The surface of a biomaterial should be optimal for cell adhesion and cell supporting behavior, and this is perquisite for a successful application (Bahrami et al. 2019). As the components of both CFs and ENMs are biocompatible, the reasonable cell attachment was expected. Figure 11 shows SEM images of cell adhesion on CFs and ENMs after 48 h. They show that both samples have a good and suitable surface for cell adhesion and spreading. In comparison with CFs, ENMs’ structure, as it was expected, showed better cell adhesion and support, but it was necessary to examine and support this assumption quantitatively. As it is shown in the pictures, with the same magnification, there are more cells attached and spread on the surface of ENMs patches. This can be attributed to the structure of ENMs, as their porous structure would provide sufficient nutrition for cells through the pores. Whereas, the cell adhesion occurred only on the edge of the CFs and the center of the samples were cell free, since cells did not have enough access to the nutrition available in the medium. (The SEM images of CFs were taken from the edge of the films).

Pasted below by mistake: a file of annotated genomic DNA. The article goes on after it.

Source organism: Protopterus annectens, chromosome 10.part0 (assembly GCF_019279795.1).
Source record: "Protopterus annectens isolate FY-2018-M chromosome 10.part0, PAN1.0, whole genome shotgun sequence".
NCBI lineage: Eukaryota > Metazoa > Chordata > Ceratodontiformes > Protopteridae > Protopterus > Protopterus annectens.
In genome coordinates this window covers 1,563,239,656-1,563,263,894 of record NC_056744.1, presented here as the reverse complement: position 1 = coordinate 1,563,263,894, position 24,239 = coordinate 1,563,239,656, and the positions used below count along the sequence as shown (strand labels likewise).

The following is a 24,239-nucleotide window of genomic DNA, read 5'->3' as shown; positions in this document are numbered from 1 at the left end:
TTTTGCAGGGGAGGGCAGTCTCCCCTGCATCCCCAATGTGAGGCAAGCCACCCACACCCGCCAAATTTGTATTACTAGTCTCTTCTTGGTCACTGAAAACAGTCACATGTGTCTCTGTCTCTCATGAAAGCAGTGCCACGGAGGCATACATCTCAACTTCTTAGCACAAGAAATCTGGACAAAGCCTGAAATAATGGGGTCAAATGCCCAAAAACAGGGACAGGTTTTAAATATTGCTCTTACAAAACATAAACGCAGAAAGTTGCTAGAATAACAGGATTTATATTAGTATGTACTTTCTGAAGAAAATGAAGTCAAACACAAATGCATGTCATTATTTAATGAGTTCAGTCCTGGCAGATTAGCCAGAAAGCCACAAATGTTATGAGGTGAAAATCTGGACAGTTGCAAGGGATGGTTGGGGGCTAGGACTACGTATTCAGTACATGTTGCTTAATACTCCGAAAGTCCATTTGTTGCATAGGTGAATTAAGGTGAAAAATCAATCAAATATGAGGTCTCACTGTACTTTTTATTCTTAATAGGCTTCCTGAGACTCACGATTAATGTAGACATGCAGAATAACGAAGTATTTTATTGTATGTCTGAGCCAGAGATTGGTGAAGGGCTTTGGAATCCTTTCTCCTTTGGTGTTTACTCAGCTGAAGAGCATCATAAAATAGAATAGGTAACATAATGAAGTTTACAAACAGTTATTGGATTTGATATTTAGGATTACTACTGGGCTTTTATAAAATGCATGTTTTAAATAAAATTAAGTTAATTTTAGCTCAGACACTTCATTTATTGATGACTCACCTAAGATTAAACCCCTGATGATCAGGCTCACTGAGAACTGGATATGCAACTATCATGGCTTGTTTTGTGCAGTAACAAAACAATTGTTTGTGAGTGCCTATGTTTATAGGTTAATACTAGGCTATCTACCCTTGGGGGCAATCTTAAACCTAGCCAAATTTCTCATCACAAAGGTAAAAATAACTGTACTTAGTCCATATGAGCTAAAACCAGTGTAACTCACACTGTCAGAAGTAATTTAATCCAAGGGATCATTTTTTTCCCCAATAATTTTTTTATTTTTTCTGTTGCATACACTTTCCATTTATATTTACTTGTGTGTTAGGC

Fig. 11

SEM images of cell adhesion on the surface of the ENM (ac) and CF (df)

Cell viability

MTT assay is essential, as it provides insight about the compatibility of a material for biomedical application (Bahrami et al. 2019). Both CFs and ENMs extractions after 24 h were used for indirect MTT assay. After 72 h contact between cells and samples, an appropriate medium for cell activity and viability was provided. In fact, no cytotoxic effect was observed and the cell viability percentage was more than 98% (Fig. 12). Due to porosity of the ENMs, the nutrition available in the culture medium were available for cell through the pores and that is why the cell viability of the ENMs were higher than CFs.